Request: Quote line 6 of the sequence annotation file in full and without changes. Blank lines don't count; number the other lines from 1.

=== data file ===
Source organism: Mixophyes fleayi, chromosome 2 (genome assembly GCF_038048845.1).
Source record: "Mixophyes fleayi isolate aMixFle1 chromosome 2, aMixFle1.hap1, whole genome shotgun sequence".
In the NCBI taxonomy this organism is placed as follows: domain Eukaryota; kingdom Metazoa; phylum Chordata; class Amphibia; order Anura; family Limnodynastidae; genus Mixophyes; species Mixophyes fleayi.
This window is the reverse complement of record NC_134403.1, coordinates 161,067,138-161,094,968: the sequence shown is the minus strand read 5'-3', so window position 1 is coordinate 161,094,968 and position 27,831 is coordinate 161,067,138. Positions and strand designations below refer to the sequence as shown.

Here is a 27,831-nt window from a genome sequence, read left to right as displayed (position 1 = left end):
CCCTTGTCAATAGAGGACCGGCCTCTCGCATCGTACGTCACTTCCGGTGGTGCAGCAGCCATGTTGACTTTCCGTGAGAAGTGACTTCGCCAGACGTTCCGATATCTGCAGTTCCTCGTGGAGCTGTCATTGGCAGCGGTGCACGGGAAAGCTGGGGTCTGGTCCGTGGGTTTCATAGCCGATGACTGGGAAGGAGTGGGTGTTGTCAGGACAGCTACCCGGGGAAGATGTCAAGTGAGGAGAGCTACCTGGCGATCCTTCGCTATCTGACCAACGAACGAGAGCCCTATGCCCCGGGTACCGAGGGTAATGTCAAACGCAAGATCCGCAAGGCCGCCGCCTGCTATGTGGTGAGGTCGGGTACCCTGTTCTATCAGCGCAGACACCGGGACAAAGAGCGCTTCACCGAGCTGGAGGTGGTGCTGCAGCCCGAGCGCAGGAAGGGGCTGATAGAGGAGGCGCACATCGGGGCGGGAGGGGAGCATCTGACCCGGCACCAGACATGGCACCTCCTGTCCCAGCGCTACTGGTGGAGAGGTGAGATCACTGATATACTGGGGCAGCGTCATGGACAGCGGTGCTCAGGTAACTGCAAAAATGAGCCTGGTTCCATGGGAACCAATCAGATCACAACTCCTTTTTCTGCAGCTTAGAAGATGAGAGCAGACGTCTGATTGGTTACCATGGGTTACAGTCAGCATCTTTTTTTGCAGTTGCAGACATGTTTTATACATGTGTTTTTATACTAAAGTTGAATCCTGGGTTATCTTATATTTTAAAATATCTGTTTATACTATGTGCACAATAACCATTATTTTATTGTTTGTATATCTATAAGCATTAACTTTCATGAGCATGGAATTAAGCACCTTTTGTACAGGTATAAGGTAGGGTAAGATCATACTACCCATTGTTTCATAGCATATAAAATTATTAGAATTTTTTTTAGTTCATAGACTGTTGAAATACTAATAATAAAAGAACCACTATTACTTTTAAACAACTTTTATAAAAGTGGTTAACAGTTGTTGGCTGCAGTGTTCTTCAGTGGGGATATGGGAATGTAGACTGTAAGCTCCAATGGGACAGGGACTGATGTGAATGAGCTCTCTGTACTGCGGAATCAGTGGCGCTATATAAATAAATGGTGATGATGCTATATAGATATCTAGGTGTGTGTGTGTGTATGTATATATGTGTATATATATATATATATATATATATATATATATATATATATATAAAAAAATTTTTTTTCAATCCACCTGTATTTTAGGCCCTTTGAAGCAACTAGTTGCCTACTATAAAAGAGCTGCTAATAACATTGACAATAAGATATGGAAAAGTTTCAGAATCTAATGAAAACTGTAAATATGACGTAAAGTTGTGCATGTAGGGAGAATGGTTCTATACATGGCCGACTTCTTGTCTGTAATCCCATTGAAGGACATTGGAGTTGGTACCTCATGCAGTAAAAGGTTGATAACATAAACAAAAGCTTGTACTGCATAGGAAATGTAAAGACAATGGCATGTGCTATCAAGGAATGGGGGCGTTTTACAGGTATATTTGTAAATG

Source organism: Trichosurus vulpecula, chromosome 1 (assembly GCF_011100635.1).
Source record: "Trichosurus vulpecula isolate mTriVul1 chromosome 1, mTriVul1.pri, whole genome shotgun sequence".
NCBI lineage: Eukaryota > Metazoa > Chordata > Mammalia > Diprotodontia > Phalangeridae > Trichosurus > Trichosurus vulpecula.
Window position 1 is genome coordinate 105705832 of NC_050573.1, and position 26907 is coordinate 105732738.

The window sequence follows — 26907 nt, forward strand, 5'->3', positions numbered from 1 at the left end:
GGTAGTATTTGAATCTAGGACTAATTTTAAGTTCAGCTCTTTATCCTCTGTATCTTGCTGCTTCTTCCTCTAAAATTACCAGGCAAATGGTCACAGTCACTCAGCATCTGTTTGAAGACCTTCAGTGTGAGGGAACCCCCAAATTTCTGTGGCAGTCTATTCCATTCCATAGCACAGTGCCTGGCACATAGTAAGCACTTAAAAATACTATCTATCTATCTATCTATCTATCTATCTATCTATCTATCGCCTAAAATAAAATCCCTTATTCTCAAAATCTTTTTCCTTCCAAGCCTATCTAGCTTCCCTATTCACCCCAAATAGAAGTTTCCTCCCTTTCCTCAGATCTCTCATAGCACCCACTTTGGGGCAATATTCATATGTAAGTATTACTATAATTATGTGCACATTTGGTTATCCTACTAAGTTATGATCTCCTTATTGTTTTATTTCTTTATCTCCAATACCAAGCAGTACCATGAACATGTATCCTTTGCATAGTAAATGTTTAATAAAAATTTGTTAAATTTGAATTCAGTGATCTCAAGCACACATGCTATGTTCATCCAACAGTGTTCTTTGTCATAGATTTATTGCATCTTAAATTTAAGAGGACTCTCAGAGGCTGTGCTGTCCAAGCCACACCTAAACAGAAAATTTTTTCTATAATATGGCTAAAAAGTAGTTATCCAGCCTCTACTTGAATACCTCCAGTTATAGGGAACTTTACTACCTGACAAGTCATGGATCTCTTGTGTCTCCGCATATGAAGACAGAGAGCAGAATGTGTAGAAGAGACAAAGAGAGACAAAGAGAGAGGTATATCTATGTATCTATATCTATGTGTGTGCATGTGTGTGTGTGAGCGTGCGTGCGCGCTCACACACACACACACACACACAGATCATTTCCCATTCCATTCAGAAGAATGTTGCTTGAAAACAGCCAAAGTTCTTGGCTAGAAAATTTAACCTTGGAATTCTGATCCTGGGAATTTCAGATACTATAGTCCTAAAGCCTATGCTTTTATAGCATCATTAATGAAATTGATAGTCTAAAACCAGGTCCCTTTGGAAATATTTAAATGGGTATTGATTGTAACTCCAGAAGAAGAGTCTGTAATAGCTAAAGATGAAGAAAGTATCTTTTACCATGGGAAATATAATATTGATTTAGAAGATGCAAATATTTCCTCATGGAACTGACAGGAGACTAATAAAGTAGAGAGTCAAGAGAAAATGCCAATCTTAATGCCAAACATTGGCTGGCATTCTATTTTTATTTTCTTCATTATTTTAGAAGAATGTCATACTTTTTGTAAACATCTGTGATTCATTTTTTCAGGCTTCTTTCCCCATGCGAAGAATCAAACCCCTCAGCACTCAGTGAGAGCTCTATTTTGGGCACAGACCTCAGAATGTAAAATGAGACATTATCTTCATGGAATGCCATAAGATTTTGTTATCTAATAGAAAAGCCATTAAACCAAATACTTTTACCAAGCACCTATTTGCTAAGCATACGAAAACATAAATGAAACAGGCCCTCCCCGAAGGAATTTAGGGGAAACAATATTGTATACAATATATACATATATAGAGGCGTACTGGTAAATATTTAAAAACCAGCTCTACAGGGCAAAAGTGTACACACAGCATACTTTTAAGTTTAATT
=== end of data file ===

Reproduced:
CCCTTGTCAATAGAGGACCGGCCTCTCGCATCGTACGTCACTTCCGGTGGTGCAGCAGCCATGTTGACTTTCCGTGAGAAGTGACTTCGCCAGACGTTCCGATATCTGCAGTTCCTCGTGGAGCTGTCATTGGCAGCGGTGCACGGGAAAGCTGGGGTCTGGTCCGTGGGTTTCATAGCCGATGACTGGGAAGGAGTGGGTGTTGTCAGGACAGCTACCCGGGGAAGATGTCAAGTGAGGAGAGCTACCTGGCGATCCTTCGCTATCTGACCAACGAACGAGAGCCCTATGCCCCGGGTACCGAGGGTAATGTCAAACGCAAGATCCGCAAGGCCGCCGCCTGCTATGTGGTGAGGTCGGGTACCCTGTTCTATCAGCGCAGACACCGGGACAAAGAGCGCTTCACCGAGCTGGAGGTGGTGCTGCAGCCCGAGCGCAGGAAGGGGCTGATAGAGGAGGCGCACATCGGGGCGGGAGGGGAGCATCTGACCCGGCACCAGACATGGCACCTCCTGTCCCAGCGCTACTGGTGGAGAGGTGAGATCACTGATATACTGGGGCAGCGTCATGGACAGCGGTGCTCAGGTAACTGCAAAAATGAGCCTGGTTCCATGGGAACCAATCAGATCACAACTCCTTTTTCTGCAGCTTAGAAGATGAGAGCAGACGTCTGATTGGTTACCATGGGTTACAGTCAGCATCTTTTTTTGCAGTTGCAGACATGTTTTATACATGTGTTTTTATACTAAAGTTGAATCCTGGGTTATCTTATATTTTAAAATATCTGTTTATACTATGTGCACAATAACCATTATTTTATTGTTTGTATATCTATAAGCATTAACTTTCATGAGCATGGAATTAAGCACCTTTTGTACAGGTATAAGGTAGGGTAAGATCATACTACCCATTGTTTCATAGCATATAAAATTATTAGAATTTTTTTTAGTTCATAGACTGTTGAAATACTAATAATAAAAGAACCACTATTACTTTTAAACAACTTTTATAAAAGTGGTTAACAGTTGTTGGCTGCAGTGTTCTTCAGTGGGGATATGGGAATGTAGACTGTAAGCTCCAATGGGACAGGGACTGATGTGAATGAGCTCTCTGTACTGCGGAATCAGTGGCGCTATATAAATAAATGGTGATGATGCTATATAGATATCTAGGTGTGTGTGTGTGTATGTATATATGTGTATATATATATATATATATATATATATATATATATATATATATAAAAAAATTTTTTTTCAATCCACCTGTATTTTAGGCCCTTTGAAGCAACTAGTTGCCTACTATAAAAGAGCTGCTAATAACATTGACAATAAGATATGGAAAAGTTTCAGAATCTAATGAAAACTGTAAATATGACGTAAAGTTGTGCATGTAGGGAGAATGGTTCTATACATGGCCGACTTCTTGTCTGTAATCCCATTGAAGGACATTGGAGTTGGTACCTCATGCAGTAAAAGGTTGATAACATAAACAAAAGCTTGTACTGCATAGGAAATGTAAAGACAATGGCATGTGCTATCAAGGAATGGGGGCGTTTTACAGGTATATTTGTAAATG